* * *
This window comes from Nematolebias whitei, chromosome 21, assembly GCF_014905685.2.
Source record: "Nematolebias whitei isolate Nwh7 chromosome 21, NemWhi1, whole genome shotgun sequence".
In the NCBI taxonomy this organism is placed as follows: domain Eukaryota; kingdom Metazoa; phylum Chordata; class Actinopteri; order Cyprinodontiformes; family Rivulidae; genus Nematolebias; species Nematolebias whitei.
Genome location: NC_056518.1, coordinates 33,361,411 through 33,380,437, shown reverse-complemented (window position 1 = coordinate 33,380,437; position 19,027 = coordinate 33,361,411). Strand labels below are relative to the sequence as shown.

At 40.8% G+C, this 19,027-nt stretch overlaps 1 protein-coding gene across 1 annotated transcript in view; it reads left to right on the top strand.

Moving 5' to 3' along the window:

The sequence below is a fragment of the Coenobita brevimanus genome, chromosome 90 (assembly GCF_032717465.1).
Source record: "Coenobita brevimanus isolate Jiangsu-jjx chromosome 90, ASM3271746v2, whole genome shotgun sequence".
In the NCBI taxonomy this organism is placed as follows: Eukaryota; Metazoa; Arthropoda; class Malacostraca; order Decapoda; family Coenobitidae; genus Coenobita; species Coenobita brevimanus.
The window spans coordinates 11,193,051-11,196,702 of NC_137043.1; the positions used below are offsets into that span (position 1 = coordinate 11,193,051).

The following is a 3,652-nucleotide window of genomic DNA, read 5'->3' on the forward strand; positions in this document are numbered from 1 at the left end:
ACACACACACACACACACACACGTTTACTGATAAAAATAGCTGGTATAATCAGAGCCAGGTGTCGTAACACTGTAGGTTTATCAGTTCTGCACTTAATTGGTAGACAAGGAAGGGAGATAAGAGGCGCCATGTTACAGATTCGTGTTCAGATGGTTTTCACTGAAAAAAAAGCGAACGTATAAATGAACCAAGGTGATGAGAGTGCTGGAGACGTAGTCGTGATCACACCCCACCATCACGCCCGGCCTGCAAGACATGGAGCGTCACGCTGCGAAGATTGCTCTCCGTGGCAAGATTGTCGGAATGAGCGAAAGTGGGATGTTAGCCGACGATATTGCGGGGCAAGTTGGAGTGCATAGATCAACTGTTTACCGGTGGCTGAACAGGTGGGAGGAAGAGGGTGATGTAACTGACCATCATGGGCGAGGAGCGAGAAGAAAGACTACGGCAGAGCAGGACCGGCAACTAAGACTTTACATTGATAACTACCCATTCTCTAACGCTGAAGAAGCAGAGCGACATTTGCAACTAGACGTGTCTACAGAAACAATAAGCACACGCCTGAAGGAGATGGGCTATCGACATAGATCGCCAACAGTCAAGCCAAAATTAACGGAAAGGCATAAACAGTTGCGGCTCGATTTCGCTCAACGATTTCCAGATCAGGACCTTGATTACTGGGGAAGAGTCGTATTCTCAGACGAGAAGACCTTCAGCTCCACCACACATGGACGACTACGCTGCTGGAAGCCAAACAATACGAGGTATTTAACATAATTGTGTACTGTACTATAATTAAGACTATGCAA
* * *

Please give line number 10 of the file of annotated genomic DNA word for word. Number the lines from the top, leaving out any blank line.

The window spans coordinates 11,193,051-11,196,702 of NC_137043.1; the positions used below are offsets into that span (position 1 = coordinate 11,193,051).